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With your void being Melkor’s mother, what of Manwë?
the way I had been imagining it, the Void is just Melkor’s mom, which I guess technically makes Melkor and Manwë only half-siblings.
the gist of what I’ve come up with so far is that originally, Eru and his female counterpart (tentatively calling her Áya) worked together in harmony, and conceived Melkor. As their son aged, they began to quarrel about the tendencies he showed-- Áya did not like the way Eru treated him for simply having a mind of his own and showing a great deal of curiosity and creative drive. Eventually they parted ways, leaving Melkor a bit abandoned, and Eru went on to create the subsequent Valar on his own. Manwë and the rest are much purer ‘pieces’ of Eru, whereas Melkor has his mother’s influence setting him apart and making him so drastically different than the others.
ofc, as Melkor aged, he began to go and visit Áya, unaware that she was his mother. He had become acutely aware that Eru favored the other Valar, particularly Manwë, and as such was lonely and despondent. Áya treated him kindly and entertained all his more out-of-the-box ideas, fostering his sense of camaraderie with her. Still, Melkor had no idea who she really was. He kept his meetings with her secret from Eru and the other Valar, sensing that he was doing something his father would disapprove of. It was also, ofc, Áya who told Melkor of the flame imperishable and encouraged him to seek it and bring it back to her.
the long and short of this is that Melkor is so ‘different’ not only because he was the firstborn and had the greatest share of Eru’s knowledge and power, but also because he had Áya teaching and instructing him behind the scenes. Manwë, while ofc also very powerful, simply did not have the same make-up that Melkor had and thus couldn’t comprehend many of the things Melkor had a grasp on.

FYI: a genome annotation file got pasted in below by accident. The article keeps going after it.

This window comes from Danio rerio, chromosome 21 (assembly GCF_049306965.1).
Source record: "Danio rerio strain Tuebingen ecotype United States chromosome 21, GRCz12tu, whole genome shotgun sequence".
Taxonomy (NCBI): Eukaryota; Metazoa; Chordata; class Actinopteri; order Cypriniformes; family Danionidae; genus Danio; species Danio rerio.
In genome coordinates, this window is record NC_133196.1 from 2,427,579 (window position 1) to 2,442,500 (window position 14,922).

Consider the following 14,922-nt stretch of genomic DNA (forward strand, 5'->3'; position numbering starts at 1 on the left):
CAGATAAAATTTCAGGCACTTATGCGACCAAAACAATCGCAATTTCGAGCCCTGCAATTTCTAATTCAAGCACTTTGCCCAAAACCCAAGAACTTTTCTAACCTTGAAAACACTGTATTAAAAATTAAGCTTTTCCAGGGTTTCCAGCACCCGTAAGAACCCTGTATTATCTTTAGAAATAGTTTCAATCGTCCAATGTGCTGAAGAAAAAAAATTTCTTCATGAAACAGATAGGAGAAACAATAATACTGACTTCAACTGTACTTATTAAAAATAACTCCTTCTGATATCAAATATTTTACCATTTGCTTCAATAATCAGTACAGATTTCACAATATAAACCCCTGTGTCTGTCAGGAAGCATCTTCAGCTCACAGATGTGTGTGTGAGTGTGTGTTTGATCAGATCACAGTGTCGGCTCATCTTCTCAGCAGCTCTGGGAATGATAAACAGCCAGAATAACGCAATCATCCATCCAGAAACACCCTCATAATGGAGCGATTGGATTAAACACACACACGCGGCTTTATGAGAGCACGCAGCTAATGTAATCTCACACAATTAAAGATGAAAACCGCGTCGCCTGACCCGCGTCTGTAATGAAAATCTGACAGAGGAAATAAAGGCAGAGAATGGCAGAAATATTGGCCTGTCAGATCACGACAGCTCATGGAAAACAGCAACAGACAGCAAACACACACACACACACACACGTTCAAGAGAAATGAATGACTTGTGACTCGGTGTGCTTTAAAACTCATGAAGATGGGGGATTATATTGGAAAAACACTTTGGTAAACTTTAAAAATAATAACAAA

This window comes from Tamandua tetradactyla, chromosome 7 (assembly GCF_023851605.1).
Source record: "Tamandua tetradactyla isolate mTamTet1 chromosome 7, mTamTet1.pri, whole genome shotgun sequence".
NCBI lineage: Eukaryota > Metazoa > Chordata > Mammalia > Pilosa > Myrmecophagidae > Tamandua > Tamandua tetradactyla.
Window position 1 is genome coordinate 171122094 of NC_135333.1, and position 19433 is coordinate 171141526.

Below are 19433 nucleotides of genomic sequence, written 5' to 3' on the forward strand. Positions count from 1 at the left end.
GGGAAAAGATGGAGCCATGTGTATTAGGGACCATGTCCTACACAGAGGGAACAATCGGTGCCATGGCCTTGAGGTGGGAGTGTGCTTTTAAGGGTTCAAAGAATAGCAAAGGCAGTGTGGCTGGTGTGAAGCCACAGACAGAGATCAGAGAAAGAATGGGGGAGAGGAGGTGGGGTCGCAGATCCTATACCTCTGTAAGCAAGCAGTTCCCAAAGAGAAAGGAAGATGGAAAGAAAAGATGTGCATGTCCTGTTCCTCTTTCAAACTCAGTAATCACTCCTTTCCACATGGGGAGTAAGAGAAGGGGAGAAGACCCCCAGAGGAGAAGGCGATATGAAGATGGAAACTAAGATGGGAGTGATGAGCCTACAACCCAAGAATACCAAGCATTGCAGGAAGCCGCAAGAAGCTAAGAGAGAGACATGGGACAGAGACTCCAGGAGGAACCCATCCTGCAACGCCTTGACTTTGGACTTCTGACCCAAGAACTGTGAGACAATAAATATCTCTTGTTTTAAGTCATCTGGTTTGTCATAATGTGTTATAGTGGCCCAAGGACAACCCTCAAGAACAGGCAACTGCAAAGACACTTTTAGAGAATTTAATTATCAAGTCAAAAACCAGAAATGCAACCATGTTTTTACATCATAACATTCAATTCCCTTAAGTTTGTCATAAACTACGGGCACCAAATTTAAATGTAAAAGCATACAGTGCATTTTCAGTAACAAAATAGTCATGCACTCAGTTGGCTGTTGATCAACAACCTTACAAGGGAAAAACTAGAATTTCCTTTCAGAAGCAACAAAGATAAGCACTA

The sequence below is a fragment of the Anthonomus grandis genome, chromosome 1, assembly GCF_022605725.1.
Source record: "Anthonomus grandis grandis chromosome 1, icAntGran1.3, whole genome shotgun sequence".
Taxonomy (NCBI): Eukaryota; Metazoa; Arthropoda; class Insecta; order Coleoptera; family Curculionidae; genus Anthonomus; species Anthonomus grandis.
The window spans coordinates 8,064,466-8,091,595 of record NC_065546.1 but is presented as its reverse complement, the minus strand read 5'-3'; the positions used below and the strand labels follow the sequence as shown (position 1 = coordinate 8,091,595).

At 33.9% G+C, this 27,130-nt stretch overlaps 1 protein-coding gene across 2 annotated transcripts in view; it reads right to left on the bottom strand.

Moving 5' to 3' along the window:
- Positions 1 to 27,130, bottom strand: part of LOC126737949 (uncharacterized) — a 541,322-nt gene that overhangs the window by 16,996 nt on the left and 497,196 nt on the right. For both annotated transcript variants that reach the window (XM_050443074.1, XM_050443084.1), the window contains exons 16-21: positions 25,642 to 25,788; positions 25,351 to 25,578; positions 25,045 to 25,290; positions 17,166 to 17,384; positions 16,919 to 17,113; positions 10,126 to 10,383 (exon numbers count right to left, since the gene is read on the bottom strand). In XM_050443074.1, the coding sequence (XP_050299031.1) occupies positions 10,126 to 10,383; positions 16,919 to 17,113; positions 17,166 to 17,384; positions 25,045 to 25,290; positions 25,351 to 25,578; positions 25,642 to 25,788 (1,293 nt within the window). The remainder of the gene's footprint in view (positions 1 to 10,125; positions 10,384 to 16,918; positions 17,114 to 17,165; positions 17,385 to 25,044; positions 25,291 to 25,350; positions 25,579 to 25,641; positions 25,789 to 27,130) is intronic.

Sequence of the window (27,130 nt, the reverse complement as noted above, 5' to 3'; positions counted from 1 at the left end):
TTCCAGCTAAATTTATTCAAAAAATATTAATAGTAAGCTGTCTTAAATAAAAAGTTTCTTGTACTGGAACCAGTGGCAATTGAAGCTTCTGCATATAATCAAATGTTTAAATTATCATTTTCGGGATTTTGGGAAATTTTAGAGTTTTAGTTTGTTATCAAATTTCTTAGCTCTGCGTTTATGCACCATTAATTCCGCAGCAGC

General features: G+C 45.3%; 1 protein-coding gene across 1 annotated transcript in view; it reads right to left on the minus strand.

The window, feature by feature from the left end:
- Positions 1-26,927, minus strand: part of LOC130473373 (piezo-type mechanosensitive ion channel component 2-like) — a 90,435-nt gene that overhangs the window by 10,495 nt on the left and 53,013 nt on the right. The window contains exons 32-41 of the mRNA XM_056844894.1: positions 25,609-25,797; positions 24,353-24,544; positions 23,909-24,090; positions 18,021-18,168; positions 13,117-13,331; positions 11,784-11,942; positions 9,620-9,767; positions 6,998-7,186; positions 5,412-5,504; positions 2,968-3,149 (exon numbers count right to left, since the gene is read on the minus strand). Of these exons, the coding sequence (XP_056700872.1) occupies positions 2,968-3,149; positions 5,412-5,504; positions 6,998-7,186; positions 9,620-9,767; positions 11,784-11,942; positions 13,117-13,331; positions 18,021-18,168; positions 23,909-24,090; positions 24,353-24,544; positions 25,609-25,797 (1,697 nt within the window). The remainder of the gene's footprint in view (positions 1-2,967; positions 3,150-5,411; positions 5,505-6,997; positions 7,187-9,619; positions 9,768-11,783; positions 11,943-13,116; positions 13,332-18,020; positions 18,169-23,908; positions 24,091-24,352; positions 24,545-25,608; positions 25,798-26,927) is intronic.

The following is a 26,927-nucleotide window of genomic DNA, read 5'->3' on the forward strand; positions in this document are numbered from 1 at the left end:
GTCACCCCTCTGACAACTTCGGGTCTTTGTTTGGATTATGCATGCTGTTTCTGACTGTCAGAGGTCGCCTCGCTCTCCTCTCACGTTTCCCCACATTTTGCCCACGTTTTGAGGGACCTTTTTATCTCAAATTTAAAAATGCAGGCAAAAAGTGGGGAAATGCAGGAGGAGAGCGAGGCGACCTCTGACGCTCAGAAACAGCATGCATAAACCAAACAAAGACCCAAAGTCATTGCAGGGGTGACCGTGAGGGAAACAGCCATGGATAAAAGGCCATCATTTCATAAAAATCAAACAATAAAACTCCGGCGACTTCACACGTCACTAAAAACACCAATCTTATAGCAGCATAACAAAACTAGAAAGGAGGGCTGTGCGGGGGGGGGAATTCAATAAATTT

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original by Nick Seluk
This is how it went, right?
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Mairon, addressing the squad: And if you have any suggestions feel free to put them in the suggestion box.
Melkor: But – that’s just a trash can.
Mairon: It sure is!
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Melkor, struggling to keep upright in his 1 inch heels: Yeah, I-I don’t really think heels are for me
Mairon, pointing at him and walking flawlessly in sparkly golden 6 inch heels: WEAK.
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Varda: Remember when you didn't try to solve all your problems with attempted murder?
Melkor: Stop romanticizing the past.
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hi!! so the time travel stuff you've been writing lately has got me thinking. so say morgoth gets himself yeeted back in time. i think there's really only one person he'd go after. not feanor, the Guy Who Died Five Minutes In Last Time. not fingon, not maedhros, not even fingolfin. question-who would you kill to ensure a child is never born? Their Mother. idril. she is his #1 target. no idril/no earendil/no valar last-minute rescue. so begins his hunt. (no pressure just love your writing!!!)
Okay, so, confession time: I initially misread this as Morgoth obsessed with killing Indis.
Which is a fun idea but it’s also a tricky one due to the nature of elves; killing Indis wouldn’t mean she couldn’t come back and have children later. It would have to be a repeated endeavor. A much more efficient way to keep her children from being born would be to stop her from marrying Finwe in the first place.
. . . Which would either lead to hilarious rom-com shenanigans as Morgoth tries to break her and Finwe up while promoting, I don’t know, some Maia he thinks he can control as an alternate candidate OR Morgoth acting as Miriel’s bodyguard to keep from dying in the first place.
This is the one AU where I can actually see Feanor and Morgoth on the same side. Huh. Was not expecting that.
In some ways, Idril would be easier! Idril will come back too, but there’s a relatively narrow window in which she can meet and have children with Tuor; killing her has a good chance of preventing the birth of Earendil.